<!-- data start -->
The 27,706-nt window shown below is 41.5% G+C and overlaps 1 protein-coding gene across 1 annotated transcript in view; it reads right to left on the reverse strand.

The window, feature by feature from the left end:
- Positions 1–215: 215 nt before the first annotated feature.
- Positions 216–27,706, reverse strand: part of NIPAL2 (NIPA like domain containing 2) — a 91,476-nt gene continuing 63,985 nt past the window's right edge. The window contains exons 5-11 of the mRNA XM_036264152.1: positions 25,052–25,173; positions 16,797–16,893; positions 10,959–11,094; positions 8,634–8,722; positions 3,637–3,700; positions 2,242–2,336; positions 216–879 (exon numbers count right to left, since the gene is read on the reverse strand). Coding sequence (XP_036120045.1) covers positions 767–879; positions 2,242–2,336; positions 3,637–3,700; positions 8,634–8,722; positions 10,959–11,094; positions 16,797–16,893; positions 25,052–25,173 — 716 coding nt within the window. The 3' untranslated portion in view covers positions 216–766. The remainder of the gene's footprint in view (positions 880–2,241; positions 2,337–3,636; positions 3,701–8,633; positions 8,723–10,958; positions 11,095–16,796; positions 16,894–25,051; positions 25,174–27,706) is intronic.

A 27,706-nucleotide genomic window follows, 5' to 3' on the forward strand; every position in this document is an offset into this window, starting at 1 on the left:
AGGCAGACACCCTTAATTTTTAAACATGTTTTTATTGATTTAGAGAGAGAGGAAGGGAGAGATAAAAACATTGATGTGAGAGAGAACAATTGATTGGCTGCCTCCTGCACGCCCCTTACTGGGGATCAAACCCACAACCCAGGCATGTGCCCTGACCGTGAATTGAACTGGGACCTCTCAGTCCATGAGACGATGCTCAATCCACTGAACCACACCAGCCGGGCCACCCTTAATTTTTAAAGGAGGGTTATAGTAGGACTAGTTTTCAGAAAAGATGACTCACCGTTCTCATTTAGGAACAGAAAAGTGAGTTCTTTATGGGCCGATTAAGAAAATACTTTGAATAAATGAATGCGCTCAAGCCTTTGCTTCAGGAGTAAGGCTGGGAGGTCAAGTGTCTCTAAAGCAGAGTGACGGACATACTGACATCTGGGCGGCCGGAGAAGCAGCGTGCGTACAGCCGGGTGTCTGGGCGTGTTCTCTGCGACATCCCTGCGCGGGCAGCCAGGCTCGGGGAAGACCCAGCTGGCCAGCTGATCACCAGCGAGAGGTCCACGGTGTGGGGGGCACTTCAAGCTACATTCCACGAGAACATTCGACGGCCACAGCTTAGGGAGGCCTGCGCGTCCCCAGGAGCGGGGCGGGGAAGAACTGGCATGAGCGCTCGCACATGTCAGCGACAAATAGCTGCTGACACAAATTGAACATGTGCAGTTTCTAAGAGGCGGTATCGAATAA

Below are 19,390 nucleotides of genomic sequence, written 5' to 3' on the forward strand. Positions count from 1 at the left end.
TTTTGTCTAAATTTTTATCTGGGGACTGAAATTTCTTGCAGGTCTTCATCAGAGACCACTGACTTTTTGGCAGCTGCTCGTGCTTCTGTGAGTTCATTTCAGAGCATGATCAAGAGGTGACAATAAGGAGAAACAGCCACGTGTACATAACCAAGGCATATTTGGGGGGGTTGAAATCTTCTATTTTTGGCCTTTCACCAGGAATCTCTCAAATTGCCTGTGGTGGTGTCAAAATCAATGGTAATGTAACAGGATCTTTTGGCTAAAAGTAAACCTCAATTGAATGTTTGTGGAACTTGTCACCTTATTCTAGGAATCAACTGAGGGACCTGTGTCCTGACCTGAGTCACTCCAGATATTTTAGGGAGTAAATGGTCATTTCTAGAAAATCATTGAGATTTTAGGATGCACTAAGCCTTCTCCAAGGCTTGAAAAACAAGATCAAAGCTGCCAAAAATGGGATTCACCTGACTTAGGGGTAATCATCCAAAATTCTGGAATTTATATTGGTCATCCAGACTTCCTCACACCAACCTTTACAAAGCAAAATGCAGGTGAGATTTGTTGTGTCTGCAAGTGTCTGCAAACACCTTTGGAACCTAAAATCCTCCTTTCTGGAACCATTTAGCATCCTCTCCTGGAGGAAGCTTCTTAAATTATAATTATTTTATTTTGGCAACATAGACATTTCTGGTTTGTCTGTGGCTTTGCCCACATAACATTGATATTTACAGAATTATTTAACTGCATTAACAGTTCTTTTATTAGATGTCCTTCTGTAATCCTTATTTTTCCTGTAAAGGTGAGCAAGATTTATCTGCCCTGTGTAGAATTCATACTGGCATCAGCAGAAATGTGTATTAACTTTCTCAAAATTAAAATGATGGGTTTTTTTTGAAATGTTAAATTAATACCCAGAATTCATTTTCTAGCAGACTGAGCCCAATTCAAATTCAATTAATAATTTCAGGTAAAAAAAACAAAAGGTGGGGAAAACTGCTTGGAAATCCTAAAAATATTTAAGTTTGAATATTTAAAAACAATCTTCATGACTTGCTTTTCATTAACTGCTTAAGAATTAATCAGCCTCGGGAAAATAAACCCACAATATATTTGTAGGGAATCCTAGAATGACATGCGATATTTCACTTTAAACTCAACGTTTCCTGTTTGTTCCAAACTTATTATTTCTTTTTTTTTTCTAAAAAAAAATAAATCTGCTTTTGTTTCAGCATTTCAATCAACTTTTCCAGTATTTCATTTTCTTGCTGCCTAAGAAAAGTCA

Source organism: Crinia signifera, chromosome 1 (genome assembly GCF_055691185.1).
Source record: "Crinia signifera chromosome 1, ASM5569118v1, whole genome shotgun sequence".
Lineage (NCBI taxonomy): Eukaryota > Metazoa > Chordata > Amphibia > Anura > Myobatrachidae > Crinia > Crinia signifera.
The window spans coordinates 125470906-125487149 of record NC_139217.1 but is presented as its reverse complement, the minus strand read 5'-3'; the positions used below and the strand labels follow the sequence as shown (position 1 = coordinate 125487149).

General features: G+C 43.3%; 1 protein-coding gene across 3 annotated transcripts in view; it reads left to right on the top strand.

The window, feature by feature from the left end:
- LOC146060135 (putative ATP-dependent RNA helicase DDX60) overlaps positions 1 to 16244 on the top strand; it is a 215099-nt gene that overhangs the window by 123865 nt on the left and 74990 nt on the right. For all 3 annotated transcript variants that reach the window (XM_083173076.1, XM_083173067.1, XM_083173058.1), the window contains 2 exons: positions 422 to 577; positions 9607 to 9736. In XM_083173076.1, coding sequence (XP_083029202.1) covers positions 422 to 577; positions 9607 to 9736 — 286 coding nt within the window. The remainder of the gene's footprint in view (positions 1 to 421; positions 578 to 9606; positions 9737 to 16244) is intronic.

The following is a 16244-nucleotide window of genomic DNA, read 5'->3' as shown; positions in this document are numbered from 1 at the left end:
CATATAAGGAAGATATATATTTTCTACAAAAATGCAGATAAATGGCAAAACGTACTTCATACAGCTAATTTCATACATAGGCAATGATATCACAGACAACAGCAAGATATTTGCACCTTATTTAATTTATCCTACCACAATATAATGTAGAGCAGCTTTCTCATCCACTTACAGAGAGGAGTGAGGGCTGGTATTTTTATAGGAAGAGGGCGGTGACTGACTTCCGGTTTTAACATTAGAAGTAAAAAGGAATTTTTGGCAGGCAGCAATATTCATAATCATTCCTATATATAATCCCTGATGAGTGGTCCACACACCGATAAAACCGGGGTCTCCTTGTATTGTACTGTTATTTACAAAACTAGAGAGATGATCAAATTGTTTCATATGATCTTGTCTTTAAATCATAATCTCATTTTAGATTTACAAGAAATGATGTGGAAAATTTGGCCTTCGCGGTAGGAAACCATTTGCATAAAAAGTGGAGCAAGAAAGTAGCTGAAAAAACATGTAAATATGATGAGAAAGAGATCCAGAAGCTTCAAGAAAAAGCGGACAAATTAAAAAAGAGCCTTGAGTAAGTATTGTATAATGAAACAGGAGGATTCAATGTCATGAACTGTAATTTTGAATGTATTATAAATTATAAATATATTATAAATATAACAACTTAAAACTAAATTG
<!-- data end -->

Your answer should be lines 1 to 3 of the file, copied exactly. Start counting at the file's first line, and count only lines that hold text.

The 27,706-nt window shown below is 41.5% G+C and overlaps 1 protein-coding gene across 1 annotated transcript in view; it reads right to left on the reverse strand.

The window, feature by feature from the left end:
- Positions 1–215: 215 nt before the first annotated feature.